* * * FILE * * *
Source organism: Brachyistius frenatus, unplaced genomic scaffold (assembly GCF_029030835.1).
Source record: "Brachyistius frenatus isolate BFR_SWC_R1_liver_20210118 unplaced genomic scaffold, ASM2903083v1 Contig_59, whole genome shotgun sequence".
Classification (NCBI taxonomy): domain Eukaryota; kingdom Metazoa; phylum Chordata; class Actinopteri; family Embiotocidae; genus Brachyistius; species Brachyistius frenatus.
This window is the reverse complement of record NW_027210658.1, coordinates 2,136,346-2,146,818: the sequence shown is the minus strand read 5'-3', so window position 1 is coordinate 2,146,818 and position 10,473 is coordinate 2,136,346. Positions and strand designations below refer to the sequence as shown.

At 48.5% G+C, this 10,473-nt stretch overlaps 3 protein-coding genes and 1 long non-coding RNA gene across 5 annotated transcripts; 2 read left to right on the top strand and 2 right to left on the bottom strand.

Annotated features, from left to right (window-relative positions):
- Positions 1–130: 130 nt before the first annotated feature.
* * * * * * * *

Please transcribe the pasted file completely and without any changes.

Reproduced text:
Source organism: Brachyistius frenatus, unplaced genomic scaffold (assembly GCF_029030835.1).
Source record: "Brachyistius frenatus isolate BFR_SWC_R1_liver_20210118 unplaced genomic scaffold, ASM2903083v1 Contig_59, whole genome shotgun sequence".
Classification (NCBI taxonomy): domain Eukaryota; kingdom Metazoa; phylum Chordata; class Actinopteri; family Embiotocidae; genus Brachyistius; species Brachyistius frenatus.
This window is the reverse complement of record NW_027210658.1, coordinates 2,136,346-2,146,818: the sequence shown is the minus strand read 5'-3', so window position 1 is coordinate 2,146,818 and position 10,473 is coordinate 2,136,346. Positions and strand designations below refer to the sequence as shown.

At 48.5% G+C, this 10,473-nt stretch overlaps 3 protein-coding genes and 1 long non-coding RNA gene across 5 annotated transcripts; 2 read left to right on the top strand and 2 right to left on the bottom strand.

Annotated features, from left to right (window-relative positions):
- Positions 1–130: 130 nt before the first annotated feature.